Your success as a music photographer has often been attributed to the affinity between you and your subjects - Bob Marley befriended you and the The Sex Pistols trusted you. What was it in the young Dennis Morris that encouraged those famous figures to drop their guard, and would you agree that this informal approach is pivotal to your work?
Both Bob Marley and the members of the Sex Pistols like myself were searching; I was looking to establish myself as a photographer but more than just a photographer. I had big plans and so did Bob Marley. Bob didn't just want his music to reach a West Indian audience, he wanted to be universal. Likewise, John Lydon and the other members of the Sex Pistols wanted to break out of the humdrum existence which was prevalent at that time in the 70s. So meeting them, we all knew on first sight that we were like-minded. We all wanted more than what was offered to us at the time.
From a young age you have taken photos of various music scenes, very much from the inside and you are a musician yourself. What is it about the aesthetic that surrounds music, and specifically reggae that keeps you coming back for more?
The music scene especially at that period when I started was open to fresh ideas and new talent; it was brimming with possibilities. Reggae and punk is the music of rebellion and I have always felt a lyrical connection to this voice of anger, freedom and protest. Every now and again there are a crop of bands who take up the mantle of Punk and Reggae, hence I get the urge to rush back into it.
Many of the pictures you took of Marley have become iconic, still adorning teenage bedrooms now. What do you feel makes those images and the figure of Bob Marley so culturally resonant for so many?
I think through my closeness to Bob, the images I have captured make the viewer feel that they are part of the situation with him. None of the pictures were taken in a photo studio, they were all taken on location (in London wherever he was staying, in Jamaica or on tour). Reportage is the best term for the technique I used. People continue to put the timeless image of Bob on their university halls walls because it stands for something more than just the man and therefore shows what the owner of that image stands for - the spirit of protest I mentioned earlier.
Tell me about your preference for black and white photography?
The world is Black and White. Colour is a gloss.
Good answer! The series Dreamtime: An Aboriginal Experience may seem like a big departure from your other work. However the Elders and celebrations you capture perhaps have more in common with the punk experience than is immediately obvious. What similarities and discrepancies do you feel distinguish the photos taken in Mowanjum from the rest of your repertoire?
There are many similarities between the Mowanjum photos and my music images and this stems from the technique used (ie: reportage). No posing, no assistant, no artificial lights. Reportage is the study of one's subject to get the subject to reveal the inner self - the real self.
Funnily enough when I first tried to set up communication with the Mowanjum elders they were not interested in the project at all. I eventually sent them a book I had published with photos of Marley and they instantly agreed - saying if they’d known I knew him, they would have agreed in the first place. They revere him like a God, and feel a real spiritual connection with his musical tone and lyrics.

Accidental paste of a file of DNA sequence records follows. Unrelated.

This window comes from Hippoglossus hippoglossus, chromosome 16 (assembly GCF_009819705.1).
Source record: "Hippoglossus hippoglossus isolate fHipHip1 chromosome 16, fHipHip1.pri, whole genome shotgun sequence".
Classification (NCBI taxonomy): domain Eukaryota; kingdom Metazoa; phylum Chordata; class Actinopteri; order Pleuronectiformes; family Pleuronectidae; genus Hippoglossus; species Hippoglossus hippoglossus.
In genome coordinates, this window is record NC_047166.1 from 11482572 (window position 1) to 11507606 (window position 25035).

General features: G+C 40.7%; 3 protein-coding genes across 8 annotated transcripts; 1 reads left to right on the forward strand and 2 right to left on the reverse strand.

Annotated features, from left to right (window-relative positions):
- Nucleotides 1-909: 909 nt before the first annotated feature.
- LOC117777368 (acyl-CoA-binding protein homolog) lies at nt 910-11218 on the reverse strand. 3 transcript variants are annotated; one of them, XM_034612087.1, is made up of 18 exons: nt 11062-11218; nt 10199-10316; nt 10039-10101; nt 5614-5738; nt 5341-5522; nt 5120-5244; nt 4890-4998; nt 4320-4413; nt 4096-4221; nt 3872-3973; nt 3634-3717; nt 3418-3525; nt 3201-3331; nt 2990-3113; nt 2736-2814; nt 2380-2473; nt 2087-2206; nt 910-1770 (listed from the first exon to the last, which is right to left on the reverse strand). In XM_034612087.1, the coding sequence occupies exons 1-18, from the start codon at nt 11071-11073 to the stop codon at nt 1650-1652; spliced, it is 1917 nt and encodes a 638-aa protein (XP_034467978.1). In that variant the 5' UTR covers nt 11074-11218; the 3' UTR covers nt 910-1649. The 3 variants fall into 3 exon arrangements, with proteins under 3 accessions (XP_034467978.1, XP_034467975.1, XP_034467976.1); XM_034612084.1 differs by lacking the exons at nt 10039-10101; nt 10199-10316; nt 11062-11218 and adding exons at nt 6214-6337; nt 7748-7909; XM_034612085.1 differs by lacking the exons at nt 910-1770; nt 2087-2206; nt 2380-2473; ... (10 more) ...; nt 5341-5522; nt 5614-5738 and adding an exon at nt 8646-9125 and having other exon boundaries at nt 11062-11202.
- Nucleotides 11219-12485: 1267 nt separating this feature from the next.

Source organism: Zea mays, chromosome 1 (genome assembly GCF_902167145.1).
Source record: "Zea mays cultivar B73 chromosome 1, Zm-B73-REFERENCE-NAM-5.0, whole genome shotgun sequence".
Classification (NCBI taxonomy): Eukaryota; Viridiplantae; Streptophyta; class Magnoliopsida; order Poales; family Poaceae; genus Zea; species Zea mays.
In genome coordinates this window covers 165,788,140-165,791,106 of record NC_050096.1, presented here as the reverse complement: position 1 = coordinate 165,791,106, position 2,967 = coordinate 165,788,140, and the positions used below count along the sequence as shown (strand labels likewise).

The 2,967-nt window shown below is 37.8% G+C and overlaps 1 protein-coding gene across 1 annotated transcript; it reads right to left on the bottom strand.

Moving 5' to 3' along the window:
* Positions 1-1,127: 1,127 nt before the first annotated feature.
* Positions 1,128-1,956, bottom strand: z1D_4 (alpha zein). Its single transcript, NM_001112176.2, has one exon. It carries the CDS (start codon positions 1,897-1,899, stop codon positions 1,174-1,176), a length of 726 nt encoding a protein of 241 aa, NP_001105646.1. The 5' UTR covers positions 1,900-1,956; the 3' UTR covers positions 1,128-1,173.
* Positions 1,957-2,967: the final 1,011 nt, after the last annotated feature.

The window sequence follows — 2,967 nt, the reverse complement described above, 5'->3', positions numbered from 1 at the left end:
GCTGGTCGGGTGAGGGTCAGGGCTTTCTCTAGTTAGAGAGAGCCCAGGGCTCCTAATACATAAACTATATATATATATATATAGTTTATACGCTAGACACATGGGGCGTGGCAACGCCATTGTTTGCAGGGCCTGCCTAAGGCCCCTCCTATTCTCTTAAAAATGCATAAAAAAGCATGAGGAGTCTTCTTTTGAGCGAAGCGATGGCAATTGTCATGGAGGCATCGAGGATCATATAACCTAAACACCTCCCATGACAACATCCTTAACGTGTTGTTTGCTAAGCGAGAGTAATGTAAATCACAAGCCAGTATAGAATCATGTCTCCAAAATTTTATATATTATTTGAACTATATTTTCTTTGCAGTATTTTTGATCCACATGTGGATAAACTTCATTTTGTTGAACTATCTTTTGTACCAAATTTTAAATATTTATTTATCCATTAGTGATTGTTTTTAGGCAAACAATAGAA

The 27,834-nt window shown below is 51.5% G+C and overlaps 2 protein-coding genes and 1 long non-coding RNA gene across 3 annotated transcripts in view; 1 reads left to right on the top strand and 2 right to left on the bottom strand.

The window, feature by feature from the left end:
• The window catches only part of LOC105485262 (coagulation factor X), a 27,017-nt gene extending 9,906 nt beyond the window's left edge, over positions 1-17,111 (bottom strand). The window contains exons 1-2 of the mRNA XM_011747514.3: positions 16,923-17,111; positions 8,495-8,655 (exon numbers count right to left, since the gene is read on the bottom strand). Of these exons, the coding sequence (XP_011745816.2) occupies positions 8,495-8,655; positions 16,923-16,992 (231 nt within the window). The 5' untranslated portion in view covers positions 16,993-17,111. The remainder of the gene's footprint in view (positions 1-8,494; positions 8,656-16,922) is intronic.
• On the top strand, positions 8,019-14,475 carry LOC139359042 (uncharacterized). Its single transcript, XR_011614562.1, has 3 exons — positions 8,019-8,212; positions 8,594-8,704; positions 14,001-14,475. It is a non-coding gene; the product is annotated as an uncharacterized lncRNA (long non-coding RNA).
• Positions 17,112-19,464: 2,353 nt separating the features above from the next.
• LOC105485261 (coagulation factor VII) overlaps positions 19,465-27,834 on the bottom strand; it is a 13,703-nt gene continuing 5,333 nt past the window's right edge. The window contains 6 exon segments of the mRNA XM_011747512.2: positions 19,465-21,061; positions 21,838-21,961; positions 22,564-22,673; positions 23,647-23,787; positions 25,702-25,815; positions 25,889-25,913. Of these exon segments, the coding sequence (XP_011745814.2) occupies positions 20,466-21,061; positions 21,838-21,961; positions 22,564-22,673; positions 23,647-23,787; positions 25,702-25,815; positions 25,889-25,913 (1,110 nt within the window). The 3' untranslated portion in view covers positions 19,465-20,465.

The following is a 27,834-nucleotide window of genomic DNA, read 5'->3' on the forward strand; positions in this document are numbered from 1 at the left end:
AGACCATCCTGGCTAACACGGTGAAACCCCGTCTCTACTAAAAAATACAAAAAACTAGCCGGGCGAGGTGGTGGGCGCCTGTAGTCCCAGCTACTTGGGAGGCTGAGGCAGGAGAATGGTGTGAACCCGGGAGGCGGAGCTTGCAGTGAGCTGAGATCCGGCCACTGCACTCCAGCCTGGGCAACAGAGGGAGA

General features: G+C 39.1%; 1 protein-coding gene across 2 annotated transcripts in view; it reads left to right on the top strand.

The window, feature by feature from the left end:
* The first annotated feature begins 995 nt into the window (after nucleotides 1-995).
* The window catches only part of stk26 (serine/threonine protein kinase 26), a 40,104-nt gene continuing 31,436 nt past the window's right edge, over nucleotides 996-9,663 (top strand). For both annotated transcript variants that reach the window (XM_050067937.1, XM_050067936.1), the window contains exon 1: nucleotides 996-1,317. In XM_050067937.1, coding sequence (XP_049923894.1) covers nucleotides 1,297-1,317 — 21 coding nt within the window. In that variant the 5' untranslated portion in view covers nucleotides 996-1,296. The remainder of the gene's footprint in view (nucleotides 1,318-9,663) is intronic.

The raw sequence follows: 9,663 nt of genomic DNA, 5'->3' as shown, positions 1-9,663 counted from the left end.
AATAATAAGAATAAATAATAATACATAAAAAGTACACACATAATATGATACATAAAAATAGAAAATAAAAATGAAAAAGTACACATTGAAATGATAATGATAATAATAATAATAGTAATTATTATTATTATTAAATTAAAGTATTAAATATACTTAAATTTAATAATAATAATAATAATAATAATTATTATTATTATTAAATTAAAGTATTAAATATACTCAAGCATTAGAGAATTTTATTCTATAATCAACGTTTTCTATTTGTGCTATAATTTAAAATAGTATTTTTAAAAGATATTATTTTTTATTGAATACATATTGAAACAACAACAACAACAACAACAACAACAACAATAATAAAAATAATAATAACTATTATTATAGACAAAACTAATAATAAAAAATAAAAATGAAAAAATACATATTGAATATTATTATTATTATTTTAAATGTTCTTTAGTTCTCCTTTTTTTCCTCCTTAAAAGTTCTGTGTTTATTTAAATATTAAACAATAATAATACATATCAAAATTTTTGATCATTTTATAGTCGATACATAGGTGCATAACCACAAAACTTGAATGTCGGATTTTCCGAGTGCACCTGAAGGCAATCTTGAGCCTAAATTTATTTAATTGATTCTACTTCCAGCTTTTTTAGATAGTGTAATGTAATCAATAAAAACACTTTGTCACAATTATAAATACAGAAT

Let's talk about your latest publication Growing Up Black. The collection documents everyday life for the black community of seventies Hackney. Tell me about your experience of growing up in this environment.
My experience of growing up in Hackney comprised of both highs and many lows. The highs included the sound systems parties which were held in house basements and in tiny clubs. At these parties everyone dressed to impress in mohair and two tone suits and there was a real feeling of aspiration towards the future. However the lows came in the form of racial attacks and many running battles.
Though these lows you mention sound pretty tough the photos challenge preconceptions in that they exude a great joie de vivre, vitality and optimism. Is this something you deliberately set out to communicate?
It was not something I set out to communicate, it's just the way it was! The subjects in the photos had a lot of pride and optimism, hence the title Dignity in Poverty.
The East End of London has changed dramatically since those photos were taken. What do you think of the influx of fashion students, hipsters and media types and the impact it has had on the area?
The East End of London always had talent. David Bailey is from the East End and many clothes factories were based there as well as many of the designers. Actors such as Michael Caine originate from the East End. The only difference now is, it has become fashionable to be from the East End, even if you don't actually originate from there! I suppose people gravitate there to get inspiration from its history of creativity. There is something in the air they want to soak up.
Similarly the music industry has undergone enormous change since your days at Island Records. How does the process and experience of your work photographing music artists now, differ from the start of your career?
The difference between the bands of today and the bands from the 70s all comes down to money. Now bands are aware of the enormous financial gain to be made and won't risk upsetting the status quo. Music is a career move - the music ‘industry’ as they call it now. It never used to be an industry, everything just fell into place the way we looked and dressed for example - there were no stylists!
You heard kids! Growing Up Black is published by and available from Autograph ABP.